After graduation I accepted a call as a curate in a parish near Boston, Massachusetts. There was a story circling around in the parish that was quite refreshing. The previous rector, a Father Lou, had a custom of having talk back sessions in coffee hour after his sermons. In a recent Easter sermon he held forth the brilliant but not exactly novel idea that Christ wasn’t resurrected physically, but only spiritually. The parish drunk, Homer, could hardly wait to ask a most pressing question: “Father Lou! Father Lou! If Jesus wasn’t resurrected physically how did Thomas stick his finger in the wounds?” The end result was that the Easter testimony to the resurrection of Christ came from the parish drunk of blessed memory.
Once more around the barn; I was a young priest in my first church, and as junior man in our Clericus I was stuck with organizing the deanery meetings. In our deanery we had staff from the diocesan office in Boston, and clergy from the churches in and around Cambridge. On the Monday before Easter ten or twelve of us sat around a long table. We had decided to study together, on a once a month basis, the lections for the upcoming Sunday. The rector of a large Cambridge parish started the discussion by saying that he tended to believe in the resurrection but couldn’t get excited enough to preach about it. From there the discussion flowed swiftly down a slippery slope until it reached the Canon to the Ordinary who sat directly across the table from me. With great seriousness he confessed that the closer he got to death the less he believed in the resurrection.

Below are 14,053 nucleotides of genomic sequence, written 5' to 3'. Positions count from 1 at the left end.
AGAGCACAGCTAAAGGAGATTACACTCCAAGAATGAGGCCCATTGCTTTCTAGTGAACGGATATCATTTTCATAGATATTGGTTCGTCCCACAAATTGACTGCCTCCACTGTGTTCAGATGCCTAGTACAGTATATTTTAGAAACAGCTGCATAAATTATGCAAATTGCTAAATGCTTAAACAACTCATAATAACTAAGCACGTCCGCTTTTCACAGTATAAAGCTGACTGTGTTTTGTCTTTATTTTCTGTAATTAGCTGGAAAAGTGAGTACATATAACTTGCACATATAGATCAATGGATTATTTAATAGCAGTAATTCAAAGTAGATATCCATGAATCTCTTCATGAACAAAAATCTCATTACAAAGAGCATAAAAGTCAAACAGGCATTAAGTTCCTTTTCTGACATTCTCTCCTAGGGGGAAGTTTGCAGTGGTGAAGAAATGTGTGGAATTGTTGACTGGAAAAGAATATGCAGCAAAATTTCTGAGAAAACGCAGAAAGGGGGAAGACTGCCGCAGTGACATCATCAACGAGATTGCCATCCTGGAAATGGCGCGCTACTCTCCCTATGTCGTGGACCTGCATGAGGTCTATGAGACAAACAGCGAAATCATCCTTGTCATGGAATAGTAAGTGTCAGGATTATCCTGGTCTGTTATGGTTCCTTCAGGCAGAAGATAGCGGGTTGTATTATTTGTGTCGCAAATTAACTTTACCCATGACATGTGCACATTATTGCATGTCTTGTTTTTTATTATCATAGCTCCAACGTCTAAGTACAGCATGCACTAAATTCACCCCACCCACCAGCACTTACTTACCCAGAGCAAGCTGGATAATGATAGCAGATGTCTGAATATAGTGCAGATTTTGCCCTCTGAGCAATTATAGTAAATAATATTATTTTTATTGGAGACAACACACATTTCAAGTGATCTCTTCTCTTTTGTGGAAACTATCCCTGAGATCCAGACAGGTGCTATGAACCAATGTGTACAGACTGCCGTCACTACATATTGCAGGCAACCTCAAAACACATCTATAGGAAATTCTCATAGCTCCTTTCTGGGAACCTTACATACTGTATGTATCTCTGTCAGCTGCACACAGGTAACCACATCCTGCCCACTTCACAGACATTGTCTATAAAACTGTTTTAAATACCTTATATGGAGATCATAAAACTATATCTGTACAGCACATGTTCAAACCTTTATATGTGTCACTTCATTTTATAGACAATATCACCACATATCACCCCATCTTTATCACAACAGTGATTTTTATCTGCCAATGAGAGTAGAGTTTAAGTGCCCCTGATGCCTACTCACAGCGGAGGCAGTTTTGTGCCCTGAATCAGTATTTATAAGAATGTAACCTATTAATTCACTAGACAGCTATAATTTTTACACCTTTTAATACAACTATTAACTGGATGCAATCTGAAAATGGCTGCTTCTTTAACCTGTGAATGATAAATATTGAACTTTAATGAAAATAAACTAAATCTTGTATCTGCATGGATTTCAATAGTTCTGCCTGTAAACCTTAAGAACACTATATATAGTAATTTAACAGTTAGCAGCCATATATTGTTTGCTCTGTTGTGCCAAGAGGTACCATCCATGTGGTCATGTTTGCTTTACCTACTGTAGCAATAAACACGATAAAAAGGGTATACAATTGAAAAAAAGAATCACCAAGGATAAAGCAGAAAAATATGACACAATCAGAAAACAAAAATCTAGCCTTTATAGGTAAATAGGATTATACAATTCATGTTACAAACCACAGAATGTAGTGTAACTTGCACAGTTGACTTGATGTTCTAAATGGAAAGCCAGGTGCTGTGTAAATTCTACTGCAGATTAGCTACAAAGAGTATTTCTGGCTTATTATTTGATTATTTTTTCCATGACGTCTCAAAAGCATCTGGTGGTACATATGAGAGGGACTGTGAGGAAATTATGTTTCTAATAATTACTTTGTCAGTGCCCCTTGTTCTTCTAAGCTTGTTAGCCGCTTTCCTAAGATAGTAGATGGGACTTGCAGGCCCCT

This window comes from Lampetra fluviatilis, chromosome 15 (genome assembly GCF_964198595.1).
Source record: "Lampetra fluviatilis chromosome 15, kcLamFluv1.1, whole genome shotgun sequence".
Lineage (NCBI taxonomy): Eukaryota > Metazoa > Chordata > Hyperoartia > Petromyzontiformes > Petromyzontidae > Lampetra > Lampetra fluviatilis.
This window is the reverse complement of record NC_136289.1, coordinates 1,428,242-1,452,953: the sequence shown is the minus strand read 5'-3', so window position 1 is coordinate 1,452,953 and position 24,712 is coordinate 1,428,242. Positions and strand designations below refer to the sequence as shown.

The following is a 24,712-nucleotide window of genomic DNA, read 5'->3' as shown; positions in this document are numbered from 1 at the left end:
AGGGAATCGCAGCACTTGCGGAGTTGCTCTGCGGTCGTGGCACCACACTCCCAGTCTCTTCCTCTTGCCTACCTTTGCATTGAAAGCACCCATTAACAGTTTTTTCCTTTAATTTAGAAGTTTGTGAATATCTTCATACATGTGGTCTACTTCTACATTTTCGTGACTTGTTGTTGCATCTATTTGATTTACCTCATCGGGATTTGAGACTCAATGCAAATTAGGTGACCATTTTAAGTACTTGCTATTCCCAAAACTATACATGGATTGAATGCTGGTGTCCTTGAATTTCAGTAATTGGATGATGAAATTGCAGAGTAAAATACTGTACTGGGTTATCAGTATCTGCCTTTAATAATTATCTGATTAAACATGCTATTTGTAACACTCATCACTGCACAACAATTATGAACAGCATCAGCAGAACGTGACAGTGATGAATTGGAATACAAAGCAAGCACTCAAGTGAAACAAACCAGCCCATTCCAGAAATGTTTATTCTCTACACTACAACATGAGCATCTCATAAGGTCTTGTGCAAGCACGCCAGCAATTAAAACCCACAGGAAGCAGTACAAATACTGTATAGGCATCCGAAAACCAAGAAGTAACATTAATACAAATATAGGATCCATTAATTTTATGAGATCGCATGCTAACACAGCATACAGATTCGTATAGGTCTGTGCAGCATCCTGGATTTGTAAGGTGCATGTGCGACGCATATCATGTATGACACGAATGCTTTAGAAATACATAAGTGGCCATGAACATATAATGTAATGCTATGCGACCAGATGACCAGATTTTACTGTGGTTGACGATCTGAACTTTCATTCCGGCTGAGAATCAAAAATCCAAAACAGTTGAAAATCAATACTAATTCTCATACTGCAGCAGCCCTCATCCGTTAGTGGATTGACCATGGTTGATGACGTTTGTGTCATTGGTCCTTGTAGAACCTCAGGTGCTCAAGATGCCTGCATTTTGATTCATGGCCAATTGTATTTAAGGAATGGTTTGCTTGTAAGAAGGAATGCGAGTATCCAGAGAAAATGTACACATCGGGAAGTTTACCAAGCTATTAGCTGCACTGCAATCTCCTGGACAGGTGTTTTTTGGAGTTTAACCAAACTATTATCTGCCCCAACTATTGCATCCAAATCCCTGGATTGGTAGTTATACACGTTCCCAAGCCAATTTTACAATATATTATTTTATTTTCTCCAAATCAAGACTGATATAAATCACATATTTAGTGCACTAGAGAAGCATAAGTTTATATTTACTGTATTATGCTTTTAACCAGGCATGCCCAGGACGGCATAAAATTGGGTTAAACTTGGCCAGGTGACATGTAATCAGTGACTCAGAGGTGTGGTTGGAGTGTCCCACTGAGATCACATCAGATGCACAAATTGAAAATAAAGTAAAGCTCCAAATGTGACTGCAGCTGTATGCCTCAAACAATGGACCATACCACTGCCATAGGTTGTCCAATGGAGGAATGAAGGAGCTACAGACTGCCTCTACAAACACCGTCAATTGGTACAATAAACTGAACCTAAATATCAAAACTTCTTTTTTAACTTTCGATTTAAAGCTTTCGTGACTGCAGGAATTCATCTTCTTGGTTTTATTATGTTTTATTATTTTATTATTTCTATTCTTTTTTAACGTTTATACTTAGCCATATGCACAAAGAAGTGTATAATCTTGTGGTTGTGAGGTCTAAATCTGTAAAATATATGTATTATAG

The discussion limped around the end of the table and finally got to me. What I said in effect was that once I had been dead in alcoholism and that I had been raised to sobriety and newness of life, and as a result I had no doubt in God’s ability to raise Christ Jesus from the dead. Now I know that arguing from experience to theology is not good theological method, but sometimes where theology won’t do, testimony might. With that the Canon to the Ordinary leaned across the table and said, “You’re young. You’ll learn!” That was the first and last of our deanery clergy bible studies. After all what’s the point? If Christ is not raised from the dead we are of all men most pointless.